It's not hard to imagine what Devin Gardner could do with two more years in college.
The junior Michigan Wolverines quarterback had a three-game stretch late this season comparable to the game's upper-echelon signal-callers when analyzing statistics.
The naysayers thought otherwise, though.
Gardner bombarded mediocre teams with gaudy afternoons while Denard Robinson, Michigan's starter, sat out with right elbow nerve damage. His numbers were byproducts from facing inferior competition, critics said.
However, Gardner's supporters saw a world of possibility after impressive showings against the Northwestern Wildcats, Minnesota Gophers and Iowa Hawkeyes. Michigan should be considered a legitimate Big Ten heavyweight the next two seasons if Gardner is granted a medical redshirt; he suffered a back injury his freshman campaign but could get a fifth year of eligibility.
"I would expect that would go through," Hoke told ESPN Wolverine Nation's Michael Rothstein. "The documentation and everything is being sent to the Big Ten."
Based on what you've seen from Gardner, is he the ideal fit for next two years?
He's not as dynamic on the ground as Robinson, but Gardner's skill set is exactly what Michigan needs at the quarterback position.
He's quick enough to turn busted plays into positive yardage. He can throw on the run—something Robinson could never really do—and his arm is strong enough to make Wolverines wideouts legitimate downfield threats.
This past Saturday's 26-21 loss to the Ohio State Buckeyes was a sour end for the Wolverines and Gardner. The first half went well for Michigan's offense, and much of that was due to Gardner's proficiency and eye for the big play.
Roy Roundtree's career-long 75-yard touchdown reception from Gardner helped the Wolverines tie the game 7-7 in the first quarter. It was a well-thrown pass by Gardner, but Roundtree's ability to shed defenders and look for blocks (and follow those blocks) was the main factor that made that connection successful.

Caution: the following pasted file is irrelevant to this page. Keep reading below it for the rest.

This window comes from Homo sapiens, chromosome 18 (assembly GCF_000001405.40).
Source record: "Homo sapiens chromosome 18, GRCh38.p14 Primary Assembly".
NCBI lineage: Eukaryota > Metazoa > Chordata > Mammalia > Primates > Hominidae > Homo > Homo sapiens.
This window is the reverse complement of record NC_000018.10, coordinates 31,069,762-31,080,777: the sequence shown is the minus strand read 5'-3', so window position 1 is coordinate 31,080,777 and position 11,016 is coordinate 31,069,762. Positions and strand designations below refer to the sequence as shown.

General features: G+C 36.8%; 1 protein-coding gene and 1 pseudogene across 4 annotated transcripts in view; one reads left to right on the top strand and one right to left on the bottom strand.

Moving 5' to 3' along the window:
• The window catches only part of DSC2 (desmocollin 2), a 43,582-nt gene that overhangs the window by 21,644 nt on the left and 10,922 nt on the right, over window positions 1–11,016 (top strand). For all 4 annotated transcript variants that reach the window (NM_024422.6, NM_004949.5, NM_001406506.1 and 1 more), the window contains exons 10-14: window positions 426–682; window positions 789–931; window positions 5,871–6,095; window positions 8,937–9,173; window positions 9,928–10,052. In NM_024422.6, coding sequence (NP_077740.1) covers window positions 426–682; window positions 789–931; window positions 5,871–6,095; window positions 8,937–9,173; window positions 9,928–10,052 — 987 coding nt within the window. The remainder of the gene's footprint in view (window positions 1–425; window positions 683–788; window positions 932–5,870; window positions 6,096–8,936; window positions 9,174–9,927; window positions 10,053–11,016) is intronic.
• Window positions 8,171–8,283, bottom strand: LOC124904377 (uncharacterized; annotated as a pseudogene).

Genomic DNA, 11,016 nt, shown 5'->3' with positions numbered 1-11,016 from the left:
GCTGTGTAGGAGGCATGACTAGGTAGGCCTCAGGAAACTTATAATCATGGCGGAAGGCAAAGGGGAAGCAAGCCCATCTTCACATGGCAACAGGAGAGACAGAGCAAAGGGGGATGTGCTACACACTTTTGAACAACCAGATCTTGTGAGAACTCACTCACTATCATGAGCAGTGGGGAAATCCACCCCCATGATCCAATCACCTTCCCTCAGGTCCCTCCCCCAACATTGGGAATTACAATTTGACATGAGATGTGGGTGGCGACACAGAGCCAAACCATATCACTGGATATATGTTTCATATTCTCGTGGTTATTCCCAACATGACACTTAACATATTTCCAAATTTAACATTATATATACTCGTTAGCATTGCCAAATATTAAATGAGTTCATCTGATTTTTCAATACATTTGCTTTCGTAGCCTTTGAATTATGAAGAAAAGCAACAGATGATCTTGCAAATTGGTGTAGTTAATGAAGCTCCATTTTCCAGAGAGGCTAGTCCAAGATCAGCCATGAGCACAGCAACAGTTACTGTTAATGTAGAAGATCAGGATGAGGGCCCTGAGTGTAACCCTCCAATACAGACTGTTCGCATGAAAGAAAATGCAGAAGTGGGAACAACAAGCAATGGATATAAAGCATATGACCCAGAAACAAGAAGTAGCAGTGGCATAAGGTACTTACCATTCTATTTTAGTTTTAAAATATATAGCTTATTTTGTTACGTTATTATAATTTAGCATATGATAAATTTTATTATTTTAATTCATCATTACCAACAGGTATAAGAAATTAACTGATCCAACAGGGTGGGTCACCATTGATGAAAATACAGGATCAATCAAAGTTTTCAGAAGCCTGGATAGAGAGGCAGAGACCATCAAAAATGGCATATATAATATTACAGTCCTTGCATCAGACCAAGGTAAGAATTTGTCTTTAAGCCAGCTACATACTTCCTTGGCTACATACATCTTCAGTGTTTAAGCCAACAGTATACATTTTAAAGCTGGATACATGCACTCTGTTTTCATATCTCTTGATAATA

But Gardner was involved; it takes two.
In the second quarter, Gardner's two-yard touchdown helped the Wolverines grab a 14-10 lead. A relatively routine play, sure, but Gardner furthered his cause by scoring on the ground. Michigan wants a quarterback that can do it all, evident by its recruitment of Shane Morris (2013), Warren De La Salle's (Mich.) super-mobile southpaw.
Morris should live up to expectations and be a great signal-caller for Michigan. However, the Wolverines owe it to themselves to see just what Gardner is capable of doing.
Although he struggled with the Buckeyes' pressure in the second half of Saturday's loss, Gardner had his moments where he looked under control during stressful situations. He could have taken a sack, but instead he found Jeremy Gallon on a comeback route that advanced the Wolverines five yards.
It was a small step, a small example of creating on-the-fly.
Giving Gardner time should be Michigan's priority. Morris is a great find, but Gardner has barely scratched the surface. His six-touchdown game against the Hawkeyes and dramatic comeback win over the Wildcats may be the beginning of something big.
Follow Bleacher Report's Michigan Wolverines football writer Adam Biggers on Twitter @AdamBiggers81